'Farming life is solitary, but we get French TV crews and Michelin chefs visiting on occasion'


Bernard King with his sheepdogs. Picture: FoKiss Photography.
Bernard King with his sheepdogs. Picture: FoKiss Photography.

Ken Whelan

Bernard King has just completed the shearing of his 800-plus flock of sheep on the Maamturk Mountains in Galway and, as usual, it was no easy task.

It took four days for eight men to round up the flock and give them their short, back and sides. However, they did manage to trim 500 in one sitting.

Bernard's role in the operation was strictly supervisory as the 54-year-old says he doesn't have a "good back for that work".

He leaves the close shaving to his trusted shearer and local man Pat Heanue and his team.

But with the current wool price at 20c/kg, he is hardly going to become a millionaire for his endeavours but it is a job which has to be done.

"Cosmetic companies are interested in the wool for its oils which they can manufacture into all sorts of valuable perfumes and products but it's a loss-making exercise for me. It costs me around €2 a head to shear a sheep and all I get is 20ckg for the wool," he says.

Life is solitary on a large farm. Picture: FoKiss Photography.
Life is solitary on a large farm. Picture: FoKiss Photography.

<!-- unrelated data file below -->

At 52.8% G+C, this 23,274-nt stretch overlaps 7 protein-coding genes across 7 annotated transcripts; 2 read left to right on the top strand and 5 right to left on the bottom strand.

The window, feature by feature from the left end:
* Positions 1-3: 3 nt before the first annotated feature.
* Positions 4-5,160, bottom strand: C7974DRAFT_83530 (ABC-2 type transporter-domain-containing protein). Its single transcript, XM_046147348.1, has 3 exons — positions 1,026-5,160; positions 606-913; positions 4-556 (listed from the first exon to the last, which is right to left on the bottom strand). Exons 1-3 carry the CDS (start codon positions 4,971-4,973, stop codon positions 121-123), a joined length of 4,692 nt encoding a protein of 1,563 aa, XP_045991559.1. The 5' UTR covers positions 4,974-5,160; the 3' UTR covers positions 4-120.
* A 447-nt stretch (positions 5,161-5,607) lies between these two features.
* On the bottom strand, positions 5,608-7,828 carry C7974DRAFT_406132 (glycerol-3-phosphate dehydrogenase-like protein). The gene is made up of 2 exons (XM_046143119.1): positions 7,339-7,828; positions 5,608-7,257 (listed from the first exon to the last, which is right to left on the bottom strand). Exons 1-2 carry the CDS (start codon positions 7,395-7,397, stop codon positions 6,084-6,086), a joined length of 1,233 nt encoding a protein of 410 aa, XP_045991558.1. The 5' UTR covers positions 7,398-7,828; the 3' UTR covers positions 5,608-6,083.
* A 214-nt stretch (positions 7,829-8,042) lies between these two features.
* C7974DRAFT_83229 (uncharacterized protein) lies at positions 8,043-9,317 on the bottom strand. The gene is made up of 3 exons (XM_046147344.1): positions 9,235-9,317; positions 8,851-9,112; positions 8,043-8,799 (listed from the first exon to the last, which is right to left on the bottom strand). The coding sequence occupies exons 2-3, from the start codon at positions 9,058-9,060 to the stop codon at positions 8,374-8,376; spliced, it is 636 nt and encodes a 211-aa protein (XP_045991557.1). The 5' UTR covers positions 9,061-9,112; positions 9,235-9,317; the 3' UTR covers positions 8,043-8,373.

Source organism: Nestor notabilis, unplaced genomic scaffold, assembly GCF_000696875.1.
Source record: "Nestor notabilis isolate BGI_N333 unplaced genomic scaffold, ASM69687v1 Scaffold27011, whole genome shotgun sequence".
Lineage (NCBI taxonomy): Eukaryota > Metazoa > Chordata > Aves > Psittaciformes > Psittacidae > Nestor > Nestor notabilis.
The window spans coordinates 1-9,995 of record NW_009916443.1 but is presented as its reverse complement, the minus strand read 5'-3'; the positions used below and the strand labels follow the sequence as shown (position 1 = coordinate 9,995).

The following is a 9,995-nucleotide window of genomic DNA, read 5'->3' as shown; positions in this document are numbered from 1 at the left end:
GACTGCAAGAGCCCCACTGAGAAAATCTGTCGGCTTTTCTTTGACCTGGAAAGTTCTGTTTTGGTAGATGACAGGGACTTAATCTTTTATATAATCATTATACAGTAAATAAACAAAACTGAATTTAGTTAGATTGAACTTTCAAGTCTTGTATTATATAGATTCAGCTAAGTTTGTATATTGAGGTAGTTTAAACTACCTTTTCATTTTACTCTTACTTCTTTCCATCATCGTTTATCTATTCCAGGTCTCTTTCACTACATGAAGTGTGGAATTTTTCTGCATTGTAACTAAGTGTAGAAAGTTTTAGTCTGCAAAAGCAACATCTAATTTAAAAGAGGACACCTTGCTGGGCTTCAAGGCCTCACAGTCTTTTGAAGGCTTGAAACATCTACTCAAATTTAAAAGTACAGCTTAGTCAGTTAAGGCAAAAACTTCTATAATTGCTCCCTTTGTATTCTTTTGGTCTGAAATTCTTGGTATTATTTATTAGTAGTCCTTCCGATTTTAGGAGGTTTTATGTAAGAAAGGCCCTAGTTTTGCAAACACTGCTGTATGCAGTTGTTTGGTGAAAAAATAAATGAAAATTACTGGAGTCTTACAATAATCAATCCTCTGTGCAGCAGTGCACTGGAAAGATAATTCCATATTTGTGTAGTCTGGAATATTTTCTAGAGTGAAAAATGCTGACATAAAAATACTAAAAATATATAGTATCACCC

The King farm, which contains no commonage, comprises 1,300 acres high above Leenane and has been in the family for five generations.

Bernard is married to Alison, a secondary school teacher in nearby Clifden, and he has no intention of quitting the business anytime soon.

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He says the sheep prices are "not great" at the moment, even with the premium he receives for his organic accreditation.

He sells some of his lamb to restaurants in Galway city and throughout Connemara, with the rest being sold privately, but he stresses that the weight of mountain lamb is always lighter than those reared on lowland enterprises.

Bernard describes his farming life as "solitary" but not so lonesome that he doesn't have any visitors.

Recently he had a television crew from Channel 5 in France flying TV drones over his land for a documentary on hill farming.

Given his Bord Bia accreditation, his farm is a stop off point for the promotional chef tours. "We had a Michelin chef, Nathan Outlaw, on the farm earlier this year," he recalls.

The next big job is taking the sheep down from the hills at the end of September.

"We will have a team of about four sweeping them up but you can be sure we won't get them all down. Every year a handful of them will stay up on the hills. They just won't leave the hills and dodge all our best efforts to get them home."

Bernard's major pastime is fishing and much to his delight there has been a great rush of salmon in the local rivers this year. "It was like we were back in the 1980s," says.

"Fellas were catching anywhere from two to nine salmon in a session this summer. And that was in local rivers which were being considered for closure last year."

His other big interest is the GAA and he's reluctant to make speculations about what might happen on the first Sunday in September in Croke Park. His heart says Galway but his head says anything could happen in the All-Ireland hurling final against Waterford.

"It's great to see two teams which have waited so long to win an All-Ireland in the final instead of Kilkenny. Kilkenny were a great team but there were two or three All-Ireland titles they should not have won during their good days," he muses.

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